This article appears in the Fall 2012 CLINIC NEWS.
The Child Advocacy Clinic has filed a potentially precedent-setting appeal in the Third Circuit challenging the denial of Supplemental Security Income (SSI) benefits to one of the clinic’s child clients. While the case concerns the general denial of benefits to the now 11-year-old child, it has the potential to create law in the Circuit for many children with disabilities on one particular issue – the Social Security Administration’s (SSA’s) consideration of a specialized setting and supports in determining whether a child is disabled for SSI purposes.
The CAC contends that the SSA failed to take into account the highly-structured and sheltered setting that the client required to perform activities associated with daily living, especially at school. Federal regulations require the SSA to consider whether a child needs a specialized setting, and how the child would function in the absence of a structured setting and therapeutic services should s/he need the same. Structured and supportive settings tend to minimize the symptoms of a child’s impairments and improve the child’s functioning while the child is present. Therefore, in determining disability, courts must consider how the child would function outside of these settings, without the benefit of the specialized services and programming. This analysis is critical to deciding whether a child is disabled for SSI purposes.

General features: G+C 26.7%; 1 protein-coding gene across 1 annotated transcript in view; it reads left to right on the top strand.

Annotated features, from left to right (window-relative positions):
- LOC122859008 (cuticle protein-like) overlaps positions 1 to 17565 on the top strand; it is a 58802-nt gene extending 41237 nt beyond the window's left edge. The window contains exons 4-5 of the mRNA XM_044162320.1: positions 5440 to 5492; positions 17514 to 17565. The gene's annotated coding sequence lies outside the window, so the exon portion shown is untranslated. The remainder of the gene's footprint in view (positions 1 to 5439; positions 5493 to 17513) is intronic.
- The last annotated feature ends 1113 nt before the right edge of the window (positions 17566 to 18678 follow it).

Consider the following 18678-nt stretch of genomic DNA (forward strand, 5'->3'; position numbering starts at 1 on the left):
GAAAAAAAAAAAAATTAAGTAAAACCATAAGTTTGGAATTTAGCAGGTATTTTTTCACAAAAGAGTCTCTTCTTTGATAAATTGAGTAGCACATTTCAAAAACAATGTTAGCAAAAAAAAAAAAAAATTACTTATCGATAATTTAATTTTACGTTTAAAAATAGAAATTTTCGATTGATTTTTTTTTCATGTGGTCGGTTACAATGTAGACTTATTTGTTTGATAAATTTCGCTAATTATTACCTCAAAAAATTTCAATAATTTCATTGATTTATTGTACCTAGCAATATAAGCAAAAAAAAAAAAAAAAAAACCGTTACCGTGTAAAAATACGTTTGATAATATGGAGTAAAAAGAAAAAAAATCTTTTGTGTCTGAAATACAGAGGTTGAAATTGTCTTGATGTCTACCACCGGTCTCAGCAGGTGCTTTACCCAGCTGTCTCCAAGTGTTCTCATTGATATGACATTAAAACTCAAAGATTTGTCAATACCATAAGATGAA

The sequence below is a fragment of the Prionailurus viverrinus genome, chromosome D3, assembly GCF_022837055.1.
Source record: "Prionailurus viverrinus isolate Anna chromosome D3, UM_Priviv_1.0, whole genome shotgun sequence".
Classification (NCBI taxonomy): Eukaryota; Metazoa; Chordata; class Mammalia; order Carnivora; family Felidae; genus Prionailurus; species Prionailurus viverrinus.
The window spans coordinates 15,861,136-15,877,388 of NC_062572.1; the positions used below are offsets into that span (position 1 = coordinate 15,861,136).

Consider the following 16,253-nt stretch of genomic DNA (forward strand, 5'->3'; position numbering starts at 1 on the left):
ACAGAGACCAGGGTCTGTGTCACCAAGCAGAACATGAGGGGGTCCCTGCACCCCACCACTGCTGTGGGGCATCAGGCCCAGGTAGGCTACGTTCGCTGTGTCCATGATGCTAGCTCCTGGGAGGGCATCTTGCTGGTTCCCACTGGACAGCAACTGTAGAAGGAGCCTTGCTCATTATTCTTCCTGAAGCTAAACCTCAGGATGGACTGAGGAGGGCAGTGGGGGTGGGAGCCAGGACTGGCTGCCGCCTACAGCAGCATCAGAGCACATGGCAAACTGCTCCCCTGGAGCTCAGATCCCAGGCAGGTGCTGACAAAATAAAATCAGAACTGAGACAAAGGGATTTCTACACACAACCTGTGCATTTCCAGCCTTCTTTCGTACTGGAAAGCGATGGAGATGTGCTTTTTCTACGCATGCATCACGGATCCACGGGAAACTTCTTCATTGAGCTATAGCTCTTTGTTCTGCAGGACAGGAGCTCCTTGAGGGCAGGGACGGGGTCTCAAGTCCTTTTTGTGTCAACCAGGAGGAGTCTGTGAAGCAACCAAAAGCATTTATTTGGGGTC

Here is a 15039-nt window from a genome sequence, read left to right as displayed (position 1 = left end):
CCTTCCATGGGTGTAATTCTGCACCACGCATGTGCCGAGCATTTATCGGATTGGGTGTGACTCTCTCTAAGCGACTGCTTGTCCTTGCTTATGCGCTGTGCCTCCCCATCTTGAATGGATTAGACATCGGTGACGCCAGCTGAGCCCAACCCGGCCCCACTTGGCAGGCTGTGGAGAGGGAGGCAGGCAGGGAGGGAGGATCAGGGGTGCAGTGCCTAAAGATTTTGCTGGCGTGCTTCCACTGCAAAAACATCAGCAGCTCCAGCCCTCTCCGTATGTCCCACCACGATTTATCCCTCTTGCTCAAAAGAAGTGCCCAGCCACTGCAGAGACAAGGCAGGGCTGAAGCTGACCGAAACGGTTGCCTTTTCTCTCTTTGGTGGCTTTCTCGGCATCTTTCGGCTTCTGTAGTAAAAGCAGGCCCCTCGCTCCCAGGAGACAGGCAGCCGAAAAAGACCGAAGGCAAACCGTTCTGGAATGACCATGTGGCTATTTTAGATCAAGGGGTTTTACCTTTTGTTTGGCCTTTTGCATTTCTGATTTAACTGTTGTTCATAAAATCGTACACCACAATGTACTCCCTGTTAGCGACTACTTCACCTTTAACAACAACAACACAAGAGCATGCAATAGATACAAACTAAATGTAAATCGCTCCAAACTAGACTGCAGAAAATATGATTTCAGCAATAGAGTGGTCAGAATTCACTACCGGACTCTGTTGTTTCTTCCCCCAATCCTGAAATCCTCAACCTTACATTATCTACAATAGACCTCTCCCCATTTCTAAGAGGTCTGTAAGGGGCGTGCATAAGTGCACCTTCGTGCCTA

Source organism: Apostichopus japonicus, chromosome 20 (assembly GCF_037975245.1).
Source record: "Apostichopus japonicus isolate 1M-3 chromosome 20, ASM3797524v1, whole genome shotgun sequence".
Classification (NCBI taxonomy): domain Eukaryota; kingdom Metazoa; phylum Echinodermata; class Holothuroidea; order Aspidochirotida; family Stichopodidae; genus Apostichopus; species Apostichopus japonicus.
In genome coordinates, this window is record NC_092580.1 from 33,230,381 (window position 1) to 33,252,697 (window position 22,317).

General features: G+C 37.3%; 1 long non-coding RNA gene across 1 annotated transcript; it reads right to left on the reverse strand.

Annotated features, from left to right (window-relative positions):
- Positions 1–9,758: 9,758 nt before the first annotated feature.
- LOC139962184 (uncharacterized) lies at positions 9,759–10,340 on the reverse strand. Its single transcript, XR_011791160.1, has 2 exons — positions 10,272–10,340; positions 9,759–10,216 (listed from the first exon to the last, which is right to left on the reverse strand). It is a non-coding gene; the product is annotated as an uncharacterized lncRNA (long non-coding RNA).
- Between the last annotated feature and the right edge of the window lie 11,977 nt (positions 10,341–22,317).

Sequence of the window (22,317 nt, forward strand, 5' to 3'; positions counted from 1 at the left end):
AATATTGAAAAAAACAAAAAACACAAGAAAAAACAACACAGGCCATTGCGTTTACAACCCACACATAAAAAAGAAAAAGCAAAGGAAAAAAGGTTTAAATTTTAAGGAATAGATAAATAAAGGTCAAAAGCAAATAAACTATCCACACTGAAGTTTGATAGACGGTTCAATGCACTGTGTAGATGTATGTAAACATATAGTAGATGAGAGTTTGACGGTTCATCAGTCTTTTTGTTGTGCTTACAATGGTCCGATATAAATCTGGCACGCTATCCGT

While numerous district courts have rendered decisions on this issue, with some finding for the SSI child applicant and others not, the Third Circuit has yet to issue a published decision. The CAC seeks not only to obtain SSI benefits for this child client, but also to ensure that this regulation is followed properly in the future through a precedential Third Circuit decision mandating compliance.